Bell Peppers,all about planting,growing,caring and storage

Peppers are a tender, warm-season crop. They resist most pests and offer something for everyone: spicy, sweet or hot, and a variety of colors, shapes and sizes. For this page, we will focus on sweet bell peppers.

Botanical name: Capsicum annuum

Plant type: Vegetable

Sun exposure: Full Sun

Soil type: Loamy

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Broccoli Florets,all about planting,growing,caring and storage

Broccoli is a cool-season crop that, like spinach, can be grown in the spring or fall. In fact, you may be able to get a continual harvest throughout both seasons if you time planting correctly. A member of the cabbage family, broccoli is rich in vitamins.

Botanical name: Brassica oleracea

Plant type: Vegetable

Sun exposure: Full Sun

Soil type: Sandy

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Build A Rainwater Collection System In Your Backyard! 9 Tips for Rainwater Collection !

Natural rainwater is an excellent resource for just about any activity that requires water. Gardening, laundering, bathing, and drinking can all be done with natural rainwater, as long as proper cleaning is practiced prior to use.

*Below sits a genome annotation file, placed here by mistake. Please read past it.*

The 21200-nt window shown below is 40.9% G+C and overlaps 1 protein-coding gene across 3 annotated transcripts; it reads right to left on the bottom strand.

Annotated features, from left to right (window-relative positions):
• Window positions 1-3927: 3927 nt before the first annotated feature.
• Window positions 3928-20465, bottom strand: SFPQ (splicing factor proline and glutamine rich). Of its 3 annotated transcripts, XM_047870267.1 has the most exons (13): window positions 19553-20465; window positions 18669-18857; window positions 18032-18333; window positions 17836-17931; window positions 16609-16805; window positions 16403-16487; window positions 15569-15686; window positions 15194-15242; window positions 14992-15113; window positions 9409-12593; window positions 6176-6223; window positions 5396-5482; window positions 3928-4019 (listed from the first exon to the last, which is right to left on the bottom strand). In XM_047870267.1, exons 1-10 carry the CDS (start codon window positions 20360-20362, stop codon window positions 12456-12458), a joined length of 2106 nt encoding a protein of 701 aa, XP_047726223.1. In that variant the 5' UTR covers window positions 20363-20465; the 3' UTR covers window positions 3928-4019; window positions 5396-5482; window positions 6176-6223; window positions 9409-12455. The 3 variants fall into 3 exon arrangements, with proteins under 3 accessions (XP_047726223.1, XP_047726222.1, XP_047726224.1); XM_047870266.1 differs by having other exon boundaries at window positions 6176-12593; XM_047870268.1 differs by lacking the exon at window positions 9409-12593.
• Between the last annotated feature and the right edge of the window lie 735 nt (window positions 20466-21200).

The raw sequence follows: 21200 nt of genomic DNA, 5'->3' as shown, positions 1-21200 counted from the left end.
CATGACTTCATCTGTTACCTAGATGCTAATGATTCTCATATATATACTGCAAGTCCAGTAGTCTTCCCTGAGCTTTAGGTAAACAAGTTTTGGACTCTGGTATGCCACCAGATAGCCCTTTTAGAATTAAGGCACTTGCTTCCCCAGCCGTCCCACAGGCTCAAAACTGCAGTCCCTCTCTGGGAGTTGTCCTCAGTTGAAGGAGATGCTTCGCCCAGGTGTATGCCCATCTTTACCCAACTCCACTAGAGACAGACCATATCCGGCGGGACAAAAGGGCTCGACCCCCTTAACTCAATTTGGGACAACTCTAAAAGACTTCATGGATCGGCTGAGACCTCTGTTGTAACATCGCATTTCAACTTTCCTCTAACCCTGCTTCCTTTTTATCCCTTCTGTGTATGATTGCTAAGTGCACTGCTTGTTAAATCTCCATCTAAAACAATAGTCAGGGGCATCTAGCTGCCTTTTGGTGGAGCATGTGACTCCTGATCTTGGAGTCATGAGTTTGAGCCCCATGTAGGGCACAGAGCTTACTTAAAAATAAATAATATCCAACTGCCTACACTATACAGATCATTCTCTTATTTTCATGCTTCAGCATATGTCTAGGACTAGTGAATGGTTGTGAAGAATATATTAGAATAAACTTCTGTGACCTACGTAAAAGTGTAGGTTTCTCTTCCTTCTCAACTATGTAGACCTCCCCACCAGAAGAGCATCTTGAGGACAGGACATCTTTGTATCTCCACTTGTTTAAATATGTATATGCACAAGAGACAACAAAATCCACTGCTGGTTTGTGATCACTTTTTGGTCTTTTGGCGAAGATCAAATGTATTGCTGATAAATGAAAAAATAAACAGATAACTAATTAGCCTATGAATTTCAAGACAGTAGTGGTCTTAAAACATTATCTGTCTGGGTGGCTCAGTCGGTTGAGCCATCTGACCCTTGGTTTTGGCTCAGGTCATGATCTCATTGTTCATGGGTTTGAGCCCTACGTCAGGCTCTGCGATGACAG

Although it may take a bit of extra money for the initial setup of a rainwater harvesting system, you can save usually between 30 and 50 percent on you water bill by using natural rainwater.

Rainwater is typically very clean, and best of all, it is absolutely free. Collection of rainwater will improve self-sufficiency and may also be extremely beneficial in case of emergency.

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A Nutritious Garden for the Prepared Family

Since I was small, I’ve been raised to be able to take care of myself in case Something Bad were to happen. I grew up foraging, sewing, shooting, and cleaning the deer my father brought home. On the east coast, where I was born and spent much of my childhood, there just don’t seem to be quite as many people preparing their kids with these kinds of skills. That’s one of the reasons my father decided to migrate out west, here to Idaho.

I was always a little bit of an outsider out east because no one else went mushroom hunting and shooting with their dads. So it was nice to come out here and realize that I wasn’t alone in my upbringing!